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Publication numberUS7801906 B2
Publication typeGrant
Application numberUS 11/360,797
Publication dateSep 21, 2010
Filing dateFeb 22, 2006
Priority dateDec 17, 1998
Fee statusPaid
Also published asUS6434574, US7013314, US7991781, US20030023579, US20060143201, US20080040361
Publication number11360797, 360797, US 7801906 B2, US 7801906B2, US-B2-7801906, US7801906 B2, US7801906B2
InventorsMark S. Day, Donald J. Brady, Deric S. Horn
Original AssigneeApple Inc.
Export CitationBiBTeX, EndNote, RefMan
External Links: USPTO, USPTO Assignment, Espacenet
System and method for storing and retrieving filenames and files in computer memory
US 7801906 B2
Abstract
The invention receives a request to store a file having a filename written in a first text encoding, converts the filename into a Unicode filename and stores the Unicode filename and the file into memory. The invention then sets a flag, associated with the memory, indicating that a first text encoding has been used. To retrieve a Unicode filename, the invention receives a request to locate a Unicode filename from memory. Next, the invention uses a predetermined text encoding to convert the filename into Unicode. The invention then searches for the Unicode filename in the memory. If the Unicode filename is not found, the invention uses a next text encoding from the set of text encodings which have been used, to repeat the conversion and searches the memory until the Unicode filename is identified. Lastly, the Unicode file is retrieved.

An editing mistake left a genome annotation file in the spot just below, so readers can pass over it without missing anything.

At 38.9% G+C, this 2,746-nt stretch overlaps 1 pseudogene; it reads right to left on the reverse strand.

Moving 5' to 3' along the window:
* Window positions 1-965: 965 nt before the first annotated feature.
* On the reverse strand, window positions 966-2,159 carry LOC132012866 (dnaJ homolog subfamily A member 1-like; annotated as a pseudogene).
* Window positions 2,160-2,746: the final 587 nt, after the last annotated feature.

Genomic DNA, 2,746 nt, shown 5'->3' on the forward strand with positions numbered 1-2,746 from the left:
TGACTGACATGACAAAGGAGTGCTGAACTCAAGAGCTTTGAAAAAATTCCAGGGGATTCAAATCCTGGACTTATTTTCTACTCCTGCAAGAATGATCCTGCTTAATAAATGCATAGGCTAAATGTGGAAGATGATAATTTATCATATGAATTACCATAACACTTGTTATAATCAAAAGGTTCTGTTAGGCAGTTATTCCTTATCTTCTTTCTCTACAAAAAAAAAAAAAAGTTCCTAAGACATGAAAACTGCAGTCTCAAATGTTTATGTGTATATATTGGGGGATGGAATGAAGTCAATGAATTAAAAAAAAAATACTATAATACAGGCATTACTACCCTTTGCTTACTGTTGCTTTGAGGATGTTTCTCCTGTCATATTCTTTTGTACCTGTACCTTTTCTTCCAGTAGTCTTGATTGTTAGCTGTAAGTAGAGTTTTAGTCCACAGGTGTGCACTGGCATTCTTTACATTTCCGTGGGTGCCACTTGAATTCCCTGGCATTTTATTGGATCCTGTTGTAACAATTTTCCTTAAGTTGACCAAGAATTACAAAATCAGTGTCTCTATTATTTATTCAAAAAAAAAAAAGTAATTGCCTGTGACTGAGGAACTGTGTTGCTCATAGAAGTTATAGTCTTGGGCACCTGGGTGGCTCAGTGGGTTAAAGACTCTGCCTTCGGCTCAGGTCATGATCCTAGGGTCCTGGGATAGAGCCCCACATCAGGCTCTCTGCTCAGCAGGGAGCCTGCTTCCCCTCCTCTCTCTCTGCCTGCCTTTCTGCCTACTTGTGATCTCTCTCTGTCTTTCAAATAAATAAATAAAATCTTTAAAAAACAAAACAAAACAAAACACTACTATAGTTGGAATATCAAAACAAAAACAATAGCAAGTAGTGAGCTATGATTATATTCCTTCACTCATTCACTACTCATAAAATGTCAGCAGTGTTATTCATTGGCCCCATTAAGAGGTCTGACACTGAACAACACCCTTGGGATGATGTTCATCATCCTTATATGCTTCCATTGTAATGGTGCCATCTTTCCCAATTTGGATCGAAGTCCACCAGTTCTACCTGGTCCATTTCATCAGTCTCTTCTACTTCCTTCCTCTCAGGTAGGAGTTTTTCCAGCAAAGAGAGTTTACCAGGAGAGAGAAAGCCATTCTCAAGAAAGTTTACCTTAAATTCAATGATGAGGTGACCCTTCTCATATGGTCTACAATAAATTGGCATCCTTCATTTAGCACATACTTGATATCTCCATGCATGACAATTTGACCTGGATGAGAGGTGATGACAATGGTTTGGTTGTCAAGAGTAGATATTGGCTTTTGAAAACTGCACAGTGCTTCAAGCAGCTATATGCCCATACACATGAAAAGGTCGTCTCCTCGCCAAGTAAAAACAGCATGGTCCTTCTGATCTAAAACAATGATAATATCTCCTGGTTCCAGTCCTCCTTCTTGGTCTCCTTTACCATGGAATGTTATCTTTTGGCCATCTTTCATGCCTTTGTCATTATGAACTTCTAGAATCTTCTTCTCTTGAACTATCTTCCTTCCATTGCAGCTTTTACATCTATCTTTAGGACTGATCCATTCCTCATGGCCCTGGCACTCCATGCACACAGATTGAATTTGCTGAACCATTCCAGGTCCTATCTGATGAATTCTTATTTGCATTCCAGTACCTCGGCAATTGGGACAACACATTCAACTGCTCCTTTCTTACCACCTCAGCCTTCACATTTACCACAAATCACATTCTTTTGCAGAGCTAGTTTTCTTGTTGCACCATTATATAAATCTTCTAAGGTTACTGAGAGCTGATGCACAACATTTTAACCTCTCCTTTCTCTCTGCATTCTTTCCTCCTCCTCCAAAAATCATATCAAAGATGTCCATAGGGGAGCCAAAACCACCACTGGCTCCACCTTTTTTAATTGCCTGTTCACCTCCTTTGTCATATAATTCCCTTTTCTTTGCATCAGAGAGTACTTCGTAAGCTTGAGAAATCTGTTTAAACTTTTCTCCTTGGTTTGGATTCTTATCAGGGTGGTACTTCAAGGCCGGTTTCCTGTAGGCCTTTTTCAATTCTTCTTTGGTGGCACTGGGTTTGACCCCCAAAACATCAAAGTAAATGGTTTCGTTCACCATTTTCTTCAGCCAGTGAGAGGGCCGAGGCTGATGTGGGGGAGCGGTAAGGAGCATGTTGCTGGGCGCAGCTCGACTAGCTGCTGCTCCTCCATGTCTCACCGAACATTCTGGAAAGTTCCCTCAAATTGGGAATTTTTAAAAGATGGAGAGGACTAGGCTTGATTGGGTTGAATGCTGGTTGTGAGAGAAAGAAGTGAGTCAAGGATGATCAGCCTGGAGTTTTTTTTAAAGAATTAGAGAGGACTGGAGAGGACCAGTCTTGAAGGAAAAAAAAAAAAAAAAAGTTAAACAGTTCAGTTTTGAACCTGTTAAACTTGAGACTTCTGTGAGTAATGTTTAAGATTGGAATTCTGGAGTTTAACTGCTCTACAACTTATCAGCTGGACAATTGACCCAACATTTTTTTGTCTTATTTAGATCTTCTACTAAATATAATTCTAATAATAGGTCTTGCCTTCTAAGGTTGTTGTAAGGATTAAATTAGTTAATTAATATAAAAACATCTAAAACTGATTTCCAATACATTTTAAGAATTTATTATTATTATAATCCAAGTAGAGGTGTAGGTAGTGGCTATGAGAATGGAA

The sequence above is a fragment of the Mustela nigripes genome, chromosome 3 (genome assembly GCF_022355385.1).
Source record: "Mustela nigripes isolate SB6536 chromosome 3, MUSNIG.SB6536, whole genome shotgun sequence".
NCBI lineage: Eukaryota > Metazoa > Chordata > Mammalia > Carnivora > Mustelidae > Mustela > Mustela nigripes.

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Claims(18)
1. A computer-implemented method for storing filenames in a memory device, comprising:
setting a default text encoding to be the same as a text encoding that is used to display text on a monitor coupled to the memory device;
receiving a first user input, the first user input being a filename, the filename presented on the monitor in the form of the default text encoding;
converting the filename from the default text encoding to Unicode text encoding to form a converted filename;
storing the converted filename in the memory device;
modifying an encoding bitmap to indicate the use of the default text encoding, wherein the encoding bitmap includes a list of text encodings for different languages;
receiving a second user input, the second user input being the filename, the second user input for a file retrieval request, the filename again presented on the monitor in the form of the default text encoding;